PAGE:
All eyes are on Mike Ribeiro, the leading points-getter for the team, top-10 in the league overall and top o' the league in power play points, all at a career-best pace to start a season. He is also a 33 year-old UFA come this offseason, unless he is signed by Washington, likely at a raise on his current $5mil deal. So what comes next? Does McPhee re-sign the best fit at second line (first line?) center the team has seen since Fedorov? Or does he trade Ribeiro to address other holes in the lineup, high pick(s), high-level prospect(s), or some combination of the three?
I fall very firmly in the "re-sign" camp. Mike Holden (along with many others) falls into the "trade" camp. Mike has graciously agreed to a joint post laying out the pros and cons of trading the other Mike out of DC. We take our appropriate positions.
Show Me the Money!
I noted these stats above, but I feel they bear repeating. Mike Ribeiro currently leads the Washington Capitals in points. Mike Ribeiro is tied for 10th in the league in points. Mike Ribeiro leads the league in power play points. Mike Ribeiro, 33 year old, is scoring at the best rate of his career 28 games into a shortened season, on a new team, with a new coach, with a new system. The same excuses being used by many (myself included) to help take away the sting from this Caps' season apply to Ribeiro as well, and he is thriving like never before. It has been a decade since he scored less than 50 points in a season. His career worst season was a 16 goal, 51 point effort in 05-06, his last season in Montreal.
Basically, Ribeiro is playing the best hockey of his not-unsuccessful career. It has been pointed out that most NHLers see significant dropoffs in production at Ribeiro's age. Now, I'm not saying that Ribeiro is going to pump out better than a point-per-game for the next five years, but I absolutely expect him to continue at his career pace (~63 points per game) for the next three or so. Some may say I'm naive. But what seems more likely, perhaps the most consistent scorer in the league continuing his career pace until his mid-30s, or his scoring falling from a career-best to a career-worst within three years? I vote the former.
More importantly than prognosticating his scoring ability, what effect would trading Ribeiro have on Washington? The Capitals have been searching for a second line center for years, and now they have one. I repeatedly hear that Washington has a dearth of top-6 forwards. My response is how many top-notch players does a team need? Are Penguins top-liners (yeah, I went there) Pascal Dupuis (twice broke 40 points since 2001) or Chris Kunitz (four full seasons since 2005) top-6 forwards in the minds of Capitals fans? Is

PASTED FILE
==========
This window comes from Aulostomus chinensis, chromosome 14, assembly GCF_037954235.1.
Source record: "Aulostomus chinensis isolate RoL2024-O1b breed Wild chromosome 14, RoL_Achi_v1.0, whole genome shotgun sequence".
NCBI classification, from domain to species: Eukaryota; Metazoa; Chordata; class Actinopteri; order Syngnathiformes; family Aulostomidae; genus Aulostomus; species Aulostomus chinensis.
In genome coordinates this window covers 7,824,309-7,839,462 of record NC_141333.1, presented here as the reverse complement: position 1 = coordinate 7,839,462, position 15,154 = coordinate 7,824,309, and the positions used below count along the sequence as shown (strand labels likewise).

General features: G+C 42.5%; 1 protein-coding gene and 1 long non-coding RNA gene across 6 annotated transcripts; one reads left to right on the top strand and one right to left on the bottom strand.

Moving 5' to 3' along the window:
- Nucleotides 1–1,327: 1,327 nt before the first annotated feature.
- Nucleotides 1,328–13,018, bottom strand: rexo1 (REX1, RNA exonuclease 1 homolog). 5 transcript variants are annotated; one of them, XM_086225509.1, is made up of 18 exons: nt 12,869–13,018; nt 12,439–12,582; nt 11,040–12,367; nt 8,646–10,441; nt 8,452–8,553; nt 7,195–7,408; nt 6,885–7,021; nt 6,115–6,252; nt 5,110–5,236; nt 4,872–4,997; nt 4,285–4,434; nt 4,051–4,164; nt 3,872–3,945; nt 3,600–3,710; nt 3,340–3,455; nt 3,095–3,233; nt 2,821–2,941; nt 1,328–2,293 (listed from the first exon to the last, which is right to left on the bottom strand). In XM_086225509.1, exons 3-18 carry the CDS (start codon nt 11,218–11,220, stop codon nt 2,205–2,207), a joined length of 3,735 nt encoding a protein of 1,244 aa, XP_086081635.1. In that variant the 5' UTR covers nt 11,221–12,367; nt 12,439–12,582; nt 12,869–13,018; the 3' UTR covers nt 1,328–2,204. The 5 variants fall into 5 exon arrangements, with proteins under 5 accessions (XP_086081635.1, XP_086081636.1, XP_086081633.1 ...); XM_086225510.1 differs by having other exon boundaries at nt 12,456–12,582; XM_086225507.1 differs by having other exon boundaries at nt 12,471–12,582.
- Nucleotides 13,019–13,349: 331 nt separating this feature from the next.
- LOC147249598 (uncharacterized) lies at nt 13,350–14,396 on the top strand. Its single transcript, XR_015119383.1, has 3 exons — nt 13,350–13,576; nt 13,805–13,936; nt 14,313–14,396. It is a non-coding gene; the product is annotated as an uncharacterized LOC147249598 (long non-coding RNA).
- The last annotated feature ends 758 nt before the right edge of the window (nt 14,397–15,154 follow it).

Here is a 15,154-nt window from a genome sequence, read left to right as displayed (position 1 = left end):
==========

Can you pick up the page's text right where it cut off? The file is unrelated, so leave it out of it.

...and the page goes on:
I'm not saying the Caps forwards are without issue, I just think chemistry and system changes are more responsible. I'd rather move players like Chimera and Johansson, who are skilled but seem to struggle in finding any kind of consistency in either production or team role. As high-end bottom-six players, they can be more easily replaced than Ribeiro. A top-4 defenseman is a more convincing need, but not one that I would want to lose Ribeiro for one with so many promising defenders coming into their own right now (a la Oleksy, Kundratek, and Orlov). In fact, I think the Caps could spare a Chimera or a Johansson, along with a young defender (not Orlov!) to fill a hole elsewhere on the line.
And what would the Caps gain? A first round pick would presumably be in the mix. But that doesn't really help Washington next year, or necessarily even the year after that. Not many teams are likely to have a higher pick than McPhee and his scouts will have to work with come July, and with the new lottery system it's even more of a gamble. How about a high-level prospect? You mean like Grubauer, or Kuznetsov, Wilson, or Forsberg? Or maybe a less-risky version of Galiev or Barber? While a healthy level of depth is near mandatory, Washington really is not in much need of near-future prospects as they literally have some of the best in the world on deck as it is.
The only trade that really makes sense would be to bring back another top-6 forward, maybe someone that could finally lock down the other wing on the top line. I could handle that kind of trade, but you're talking about trading apples for apples. Maybe you don't like our Granny Smith as much as Colorado's Red Delicious, but they're both apples. I prefer the devil you know. Insert similar cliche here.
In short, I think Ribeiro is the answer to a long-standing problem, and trading him would only re-open that gaping wound. I think the complaints of a lack of forward talent are vastly over-stated, and I think there are better moves that could be made without negatively affecting the team to the degree that moving Ribeiro would. All of this assumes that 1) Ribeiro wants to stay in DC and 2) Ribeiro does not want a long term (i.e. > 3 years) for more than $6mil per year. Those are the numbers I would be comfortable with. If he indicates a strong desire to sign anything beyond these terms, by all means, move him for as much as you can get.